Monday, July 9, 2018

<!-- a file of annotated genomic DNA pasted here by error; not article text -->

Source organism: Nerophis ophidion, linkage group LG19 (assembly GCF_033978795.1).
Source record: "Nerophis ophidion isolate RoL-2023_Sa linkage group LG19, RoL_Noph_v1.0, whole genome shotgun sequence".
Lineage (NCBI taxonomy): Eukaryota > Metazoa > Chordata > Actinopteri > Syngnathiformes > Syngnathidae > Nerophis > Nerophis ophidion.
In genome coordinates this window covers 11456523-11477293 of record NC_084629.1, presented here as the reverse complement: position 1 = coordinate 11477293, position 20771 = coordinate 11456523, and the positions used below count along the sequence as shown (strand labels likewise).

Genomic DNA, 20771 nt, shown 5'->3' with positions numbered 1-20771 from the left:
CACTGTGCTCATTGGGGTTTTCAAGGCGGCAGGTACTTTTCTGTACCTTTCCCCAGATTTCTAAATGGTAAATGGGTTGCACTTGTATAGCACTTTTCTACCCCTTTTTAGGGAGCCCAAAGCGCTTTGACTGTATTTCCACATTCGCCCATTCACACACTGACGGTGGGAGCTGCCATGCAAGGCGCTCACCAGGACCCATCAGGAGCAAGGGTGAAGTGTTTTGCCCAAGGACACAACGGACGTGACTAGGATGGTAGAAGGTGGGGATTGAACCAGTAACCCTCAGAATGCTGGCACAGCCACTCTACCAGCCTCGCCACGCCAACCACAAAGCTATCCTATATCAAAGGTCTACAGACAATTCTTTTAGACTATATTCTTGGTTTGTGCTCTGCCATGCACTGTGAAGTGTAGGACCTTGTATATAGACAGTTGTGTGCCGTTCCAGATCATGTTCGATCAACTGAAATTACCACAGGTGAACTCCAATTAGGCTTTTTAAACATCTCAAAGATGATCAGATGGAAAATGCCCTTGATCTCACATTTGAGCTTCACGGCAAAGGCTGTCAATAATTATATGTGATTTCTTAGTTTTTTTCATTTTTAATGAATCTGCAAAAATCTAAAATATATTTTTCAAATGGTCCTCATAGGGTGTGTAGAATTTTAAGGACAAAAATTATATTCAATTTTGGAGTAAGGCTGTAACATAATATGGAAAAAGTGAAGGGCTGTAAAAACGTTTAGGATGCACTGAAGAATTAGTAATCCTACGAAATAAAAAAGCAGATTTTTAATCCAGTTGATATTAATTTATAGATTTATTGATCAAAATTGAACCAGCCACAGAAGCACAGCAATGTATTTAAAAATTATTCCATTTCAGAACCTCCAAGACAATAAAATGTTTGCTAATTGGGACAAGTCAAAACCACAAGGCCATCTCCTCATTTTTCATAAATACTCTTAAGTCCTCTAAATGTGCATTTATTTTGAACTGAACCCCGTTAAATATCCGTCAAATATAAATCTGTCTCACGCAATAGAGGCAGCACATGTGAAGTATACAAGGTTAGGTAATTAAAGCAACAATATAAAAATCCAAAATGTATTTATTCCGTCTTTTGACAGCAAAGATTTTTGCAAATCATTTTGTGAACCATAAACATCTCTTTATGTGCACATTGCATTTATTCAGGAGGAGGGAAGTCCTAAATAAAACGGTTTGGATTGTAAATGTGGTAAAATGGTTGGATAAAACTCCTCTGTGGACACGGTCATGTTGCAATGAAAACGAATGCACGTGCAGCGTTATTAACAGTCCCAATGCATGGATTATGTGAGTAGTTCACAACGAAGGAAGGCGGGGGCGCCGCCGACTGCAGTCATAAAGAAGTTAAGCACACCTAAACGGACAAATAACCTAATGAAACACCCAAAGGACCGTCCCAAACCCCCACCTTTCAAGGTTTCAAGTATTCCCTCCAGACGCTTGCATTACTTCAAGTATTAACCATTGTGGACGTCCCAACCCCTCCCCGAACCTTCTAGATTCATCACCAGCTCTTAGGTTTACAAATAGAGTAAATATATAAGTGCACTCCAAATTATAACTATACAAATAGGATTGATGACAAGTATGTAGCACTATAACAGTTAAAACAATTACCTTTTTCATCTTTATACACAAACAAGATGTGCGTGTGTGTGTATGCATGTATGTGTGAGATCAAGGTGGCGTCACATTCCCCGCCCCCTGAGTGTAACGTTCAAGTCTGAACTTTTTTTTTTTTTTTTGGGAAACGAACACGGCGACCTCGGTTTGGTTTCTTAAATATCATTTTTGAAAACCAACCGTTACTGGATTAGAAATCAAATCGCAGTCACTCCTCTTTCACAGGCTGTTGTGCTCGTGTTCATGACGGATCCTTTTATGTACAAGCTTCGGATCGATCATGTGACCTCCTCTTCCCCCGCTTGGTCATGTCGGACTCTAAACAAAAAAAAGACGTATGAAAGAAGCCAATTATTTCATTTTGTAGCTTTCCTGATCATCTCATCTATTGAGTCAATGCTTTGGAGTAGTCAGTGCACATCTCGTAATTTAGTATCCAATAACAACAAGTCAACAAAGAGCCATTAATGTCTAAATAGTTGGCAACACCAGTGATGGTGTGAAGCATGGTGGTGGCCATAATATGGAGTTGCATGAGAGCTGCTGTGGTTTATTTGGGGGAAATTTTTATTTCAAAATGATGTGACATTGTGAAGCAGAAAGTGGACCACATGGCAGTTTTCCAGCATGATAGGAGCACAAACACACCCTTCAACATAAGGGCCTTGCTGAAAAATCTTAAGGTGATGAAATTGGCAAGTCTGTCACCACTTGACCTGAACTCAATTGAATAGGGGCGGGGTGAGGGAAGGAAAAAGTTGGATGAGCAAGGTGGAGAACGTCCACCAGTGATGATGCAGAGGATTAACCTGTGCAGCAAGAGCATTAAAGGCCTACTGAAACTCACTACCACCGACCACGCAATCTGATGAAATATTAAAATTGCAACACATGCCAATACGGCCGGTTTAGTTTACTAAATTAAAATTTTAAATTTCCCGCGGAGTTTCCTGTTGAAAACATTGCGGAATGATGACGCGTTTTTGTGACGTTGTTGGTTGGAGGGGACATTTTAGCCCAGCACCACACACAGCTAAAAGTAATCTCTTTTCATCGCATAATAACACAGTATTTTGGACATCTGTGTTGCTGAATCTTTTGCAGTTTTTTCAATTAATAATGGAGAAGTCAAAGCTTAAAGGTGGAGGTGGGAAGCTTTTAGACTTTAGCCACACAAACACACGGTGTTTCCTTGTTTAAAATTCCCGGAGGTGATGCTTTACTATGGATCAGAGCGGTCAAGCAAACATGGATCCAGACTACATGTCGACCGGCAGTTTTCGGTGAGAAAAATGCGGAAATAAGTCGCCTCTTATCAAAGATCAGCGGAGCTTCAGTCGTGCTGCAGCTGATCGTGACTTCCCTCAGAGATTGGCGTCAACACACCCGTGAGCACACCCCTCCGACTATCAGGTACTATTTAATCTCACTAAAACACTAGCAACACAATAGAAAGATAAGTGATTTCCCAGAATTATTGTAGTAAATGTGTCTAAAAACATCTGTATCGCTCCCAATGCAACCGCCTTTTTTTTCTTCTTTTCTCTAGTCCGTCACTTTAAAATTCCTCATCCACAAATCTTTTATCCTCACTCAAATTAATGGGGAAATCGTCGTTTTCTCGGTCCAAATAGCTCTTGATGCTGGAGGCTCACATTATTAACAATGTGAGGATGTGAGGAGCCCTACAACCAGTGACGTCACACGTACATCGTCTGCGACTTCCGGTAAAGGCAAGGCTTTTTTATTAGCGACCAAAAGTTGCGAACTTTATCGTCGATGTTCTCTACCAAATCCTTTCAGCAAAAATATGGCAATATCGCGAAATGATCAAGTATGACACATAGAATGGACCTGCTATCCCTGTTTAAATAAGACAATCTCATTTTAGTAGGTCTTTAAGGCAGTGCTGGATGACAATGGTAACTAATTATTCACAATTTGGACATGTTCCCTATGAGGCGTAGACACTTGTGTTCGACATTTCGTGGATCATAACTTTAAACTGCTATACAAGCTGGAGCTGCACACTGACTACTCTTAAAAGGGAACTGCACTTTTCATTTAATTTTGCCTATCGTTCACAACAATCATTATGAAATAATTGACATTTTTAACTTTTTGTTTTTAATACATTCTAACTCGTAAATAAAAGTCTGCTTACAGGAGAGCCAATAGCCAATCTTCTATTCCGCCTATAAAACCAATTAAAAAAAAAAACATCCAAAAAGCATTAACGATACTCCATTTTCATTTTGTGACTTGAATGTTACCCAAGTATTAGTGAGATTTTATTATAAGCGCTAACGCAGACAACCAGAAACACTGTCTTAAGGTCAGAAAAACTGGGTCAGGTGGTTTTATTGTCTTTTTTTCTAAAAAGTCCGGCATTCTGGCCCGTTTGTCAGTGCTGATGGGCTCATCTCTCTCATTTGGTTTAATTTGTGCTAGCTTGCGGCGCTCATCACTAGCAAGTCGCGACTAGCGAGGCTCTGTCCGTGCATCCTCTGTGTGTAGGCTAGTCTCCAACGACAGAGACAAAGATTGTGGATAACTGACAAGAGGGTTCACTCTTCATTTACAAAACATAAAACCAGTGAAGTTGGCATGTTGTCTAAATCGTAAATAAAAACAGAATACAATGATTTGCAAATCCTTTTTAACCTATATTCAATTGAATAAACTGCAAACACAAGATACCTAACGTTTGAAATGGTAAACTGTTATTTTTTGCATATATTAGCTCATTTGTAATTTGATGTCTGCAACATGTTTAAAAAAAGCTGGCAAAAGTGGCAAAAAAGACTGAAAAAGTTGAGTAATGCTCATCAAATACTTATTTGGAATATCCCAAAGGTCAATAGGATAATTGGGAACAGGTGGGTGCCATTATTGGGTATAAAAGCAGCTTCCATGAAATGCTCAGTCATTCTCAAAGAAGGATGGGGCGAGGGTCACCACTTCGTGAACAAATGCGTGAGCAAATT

I gave a talk in Brighton, England Saturday. We came to London early to enjoy the greatness of the City How though do you spend the 4th of July in England? The 4th is certainly not a Holiday for the Brits. They do not want to commemorate the loss of their first empire in North America to some unsophisticated Colonials. They have a memorial in St. Paul’s Cathedral to General Cornwallis but it doesn’t mention his inglorious surrender at Yorktown. Gentleman Johnny Burgoyne, the bon vivant playwright politician general with four children by a mistress, lies in Westminster Abbey, which leaves out his surrender at Saratoga. England has so many heroes in the glorious history of its empire that it need not recognize the losers. The British are proud of their empire. They are proud that they peacefully granted independence to Australia, Canada, India/Pakistan, New Zealand, South Africa, Egypt, Iraq, and the scores of other colonies, dominions and protectorates. They are proud that most have remained in the British Commonwealth of Nations, and that a few have even stayed as British territories. They are not proud of having been kicked out of the 13 colonies and having the mighty British Army humiliated twice by the Americans, including Andrew Jackson’s crushing Wellington’s best at New Orleans in 1815. Yes, they kissed and made up, but they don’t forget. Jorge Carro, a Cuban refugee who became the Law Librarian at Ohio Northern and then at the University of Cincinnati, said many times in his inimical Cuban accent “Ye may forgive, but ye never forget.” The British have not forgotten. The 4th of July goes unmentioned by the Brits, even in their multitude of newspapers, on the 4th. Why discuss the 4th when there’s Wimbledon and the World Cup? We could go to the American Embassy for their 4th regalia and spectacular, but weren’t invited. So I got snarky. Why not wear a cap with the American Flag and the words United Sates? The Brits would not understand the meaning, but it was the 4th! I knew; my wife knew. Mistake, the Empire struck back against this non-British descendant colonial. To use a British phrase, “Blimey, my IPhone was pinched.” I realized it within 100 yards, but it was too late. It was already in use elsewhere with busy signals. Contacted Apple, contacted AT&T. The phone is now dead. Both were very helpful. They said to file a police report. The London Metropolitan Police were very sympathetic. I apologized for bothering them with a stolen IPhone when real crime is being committed. They wished me well with the remainder of the stay. It’s amazing the information they could pull up on this colonial. Went to the insurance company on line. Very helpful; a new phone will arrive once we return. It’s amazing what they could pull up about me online. Another manifestation of my warning to Torts students: “Very little is private today. The less privacy we have in the computer age, the more we desire.” We have become wedded to our cells. Yes, we feel naked without our cell, but the loss of a phone is only inconvenient, especially while traveling. It’s only an inconvenience – not tragic; a new phone became available in a few days. It’s a blimey inconvenience to change a ton of sign-ons and passwords, but that’s an inconvenience that should be periodically performed anyway. The real loss is the hundreds of pictures, which had not yet made it into the Apple Cloud. There’s still memories and photos on the Nikon. A lesson I learned today is that the dead phone had life after death, chewing up GB’s of usage. The Sim card was still alive in another phone. AT&T confirmed today that the activation of the replacement IPhone with a new Sim card killed the old sim.